Elections 2016 Candidates’ policy positions that directly address families.

Where Presidential Candidates Stand on Supporting Families

With the focus during this presidential race on Obamacare, immigration reform, terrorism, and the economy, it’s not surprising that the leading Republican and Democratic candidates have had little to say about what they would do to support strong families. Moreover, the media haven’t been particularly interested in what the candidates would do once elected to build and maintain what is arguably the most important institution in American culture.


Given my role as president of National Fatherhood Initiative, you might not be surprised that I’m concerned by this lack of attention. I became further concerned as I watched the results roll in during the Iowa caucus. That’s because Ted Cruz‘ win on the Republican side was helped greatly by Iowa Republicans’ desire to vote for a candidate who shares their values. There’s no doubt that Iowans — Republicans and Democrats — have long-shared the value of promoting strong families. The issue — which was certainly more prominent in the last election cycle — has been lost on pretty much everyone except, of course, the people who matter most — voters.

To be fair, I’m convinced that each of the leading candidates believes in the importance of supporting families. But the proof is in the pudding, as they say. And I have no doubt they’d go about supporting families a bit differently. So I decided to conduct a review of the five leading candidates’ stands on promoting strong families and, most importantly, how they would help build and maintain strong families if elected. I not only wanted to know for myself where they stand. I wanted to help you and others who care about this issue to be better informed when deciding who will get your vote.

To conduct my review, I went straight to today’s political version of the horse’s mouth — the candidates’ “for president” websites. While acknowledging that some positions each of the candidates has articulated might indirectly strengthen families — such as policies to get more Americans working — I looked for policy positions that directly address strengthening families.

The Republicans

  • Ted Cruz seeks to “restore a culture of life, marriage, and family.” Unfortunately, Mr. Cruz offers nothing substantive on how he would restore that culture. His website simply touts his record on family planning (primarily his efforts to defund Planned Parenthood), anti-abortion legislation, and strengthening marriage.
  • Donald Trump says absolutely nothing about strengthening families. Period.
  • Marco Rubio offers the most substantive, detailed position on strengthening families among the leading Republicans. Mr. Rubio would seek to reform the tax code to treat parents fairly with, for example, a new $2,500 per child tax credit. He would seek to increase the availability of 4 to 12 weeks of paid family and medical leave for new parents upon the birth of a child, to care for ailing parents, for seriously ill employees, and for military families. He would pay for this leave through tax incentives for businesses that offer such leave rather than through legislative mandate. And he would promote marriage by allowing states to use federal anti-poverty funding for programs that use marriage as a means to lift families out of poverty.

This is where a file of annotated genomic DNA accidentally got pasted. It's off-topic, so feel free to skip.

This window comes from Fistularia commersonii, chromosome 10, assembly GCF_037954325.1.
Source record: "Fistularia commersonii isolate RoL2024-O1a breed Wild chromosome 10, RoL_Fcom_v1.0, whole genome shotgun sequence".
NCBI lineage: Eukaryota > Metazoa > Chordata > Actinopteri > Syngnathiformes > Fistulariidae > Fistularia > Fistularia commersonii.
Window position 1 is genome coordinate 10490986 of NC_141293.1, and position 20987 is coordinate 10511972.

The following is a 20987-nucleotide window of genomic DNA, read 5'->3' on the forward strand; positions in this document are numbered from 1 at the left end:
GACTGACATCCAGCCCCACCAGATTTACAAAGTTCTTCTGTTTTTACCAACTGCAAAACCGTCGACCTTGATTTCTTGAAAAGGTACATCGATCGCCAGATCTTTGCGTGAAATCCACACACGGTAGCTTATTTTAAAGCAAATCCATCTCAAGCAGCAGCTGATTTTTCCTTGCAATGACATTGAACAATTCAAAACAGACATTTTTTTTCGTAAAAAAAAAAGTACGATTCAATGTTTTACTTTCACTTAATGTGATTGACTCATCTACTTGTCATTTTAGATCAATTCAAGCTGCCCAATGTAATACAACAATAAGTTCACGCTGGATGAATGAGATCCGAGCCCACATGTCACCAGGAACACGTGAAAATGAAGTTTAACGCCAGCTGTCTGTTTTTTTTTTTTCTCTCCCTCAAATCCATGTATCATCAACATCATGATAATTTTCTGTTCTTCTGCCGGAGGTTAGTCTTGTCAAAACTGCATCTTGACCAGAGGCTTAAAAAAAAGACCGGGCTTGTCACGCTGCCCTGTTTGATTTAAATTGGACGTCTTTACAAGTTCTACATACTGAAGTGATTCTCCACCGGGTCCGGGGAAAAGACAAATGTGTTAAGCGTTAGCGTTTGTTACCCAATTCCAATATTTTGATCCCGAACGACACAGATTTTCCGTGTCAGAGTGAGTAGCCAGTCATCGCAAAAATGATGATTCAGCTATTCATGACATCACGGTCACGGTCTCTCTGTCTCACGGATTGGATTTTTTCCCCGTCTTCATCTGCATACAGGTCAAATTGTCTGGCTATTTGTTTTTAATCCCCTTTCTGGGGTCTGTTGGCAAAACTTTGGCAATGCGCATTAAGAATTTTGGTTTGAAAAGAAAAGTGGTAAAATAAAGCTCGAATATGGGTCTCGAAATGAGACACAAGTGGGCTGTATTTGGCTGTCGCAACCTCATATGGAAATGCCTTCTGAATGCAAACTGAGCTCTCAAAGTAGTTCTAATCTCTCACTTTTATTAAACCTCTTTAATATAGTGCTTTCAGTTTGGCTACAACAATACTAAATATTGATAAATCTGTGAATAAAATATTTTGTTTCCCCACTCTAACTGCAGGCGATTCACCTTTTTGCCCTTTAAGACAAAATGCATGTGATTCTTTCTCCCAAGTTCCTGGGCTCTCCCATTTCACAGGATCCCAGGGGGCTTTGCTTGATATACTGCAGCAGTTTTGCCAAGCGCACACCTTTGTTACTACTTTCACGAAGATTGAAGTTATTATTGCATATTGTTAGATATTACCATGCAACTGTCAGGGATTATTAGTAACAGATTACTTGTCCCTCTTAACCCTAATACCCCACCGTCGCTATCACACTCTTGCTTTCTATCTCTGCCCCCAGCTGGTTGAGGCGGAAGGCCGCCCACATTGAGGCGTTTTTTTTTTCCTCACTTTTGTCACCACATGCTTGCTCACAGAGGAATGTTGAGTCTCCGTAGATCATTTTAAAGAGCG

The Democrats

  • Hilary Clinton‘s efforts to strengthen families would rest on guaranteeing paid family and medical leave. Specifically, Ms. Clinton would like to see up to 12 weeks of paid family leave under most of the same conditions as Mr. Rubio — leave for new parents, for those caring for elderly parents, and for seriously ill employees. She would pay for the cost with increased taxes on the wealthy to avoid burdening businesses with the cost.
  • Bernie Sanders position also rests on guaranteeing up to 12 weeks of paid family and medical leave for the same reasons as Ms. Clinton. In contrast to Ms. Clinton and Mr. Rubio, he would pay for it through an insurance-style program that would be funded by a deduction from workers’ paychecks. Given that he likens it to Social Security, I assume workers would not be able to opt out of this deduction.

Depending on whether you tend to look at the proverbial glass as half full or half empty, you might be encouraged that three of the leading candidates would seek to implement reforms that would directly strengthen families. On the other hand, you might be discouraged that two of them have chosen not to address this important institution with specific reforms. Either way, I hope this post has given you a little more information to chew on as you decide which candidate to support. And maybe, just maybe, the candidates will have more to say on this issue as the campaign moves on to New Hampshire and beyond.

FatherSource Email Sign UpThis post originally appeared on The Huffington Post.

Christopher A. Brown discusses the presidential candidates and where they stand on supporting families in his latest post.

Source: Where Presidential Candidates Stand on Supporting Families

Be Good to Yourself. You’ll Be Better to Your Kids.

Emotional burnout is a consistent concern for parents, but the added pressures of a hectic holiday season can make things worse. With a new year beginning, it’s a perfect time for fathers to regroup and remember to take care of yourselves, so you can be the best possible parent for your children.

What the NFL Can Teach You About Fatherhood Programming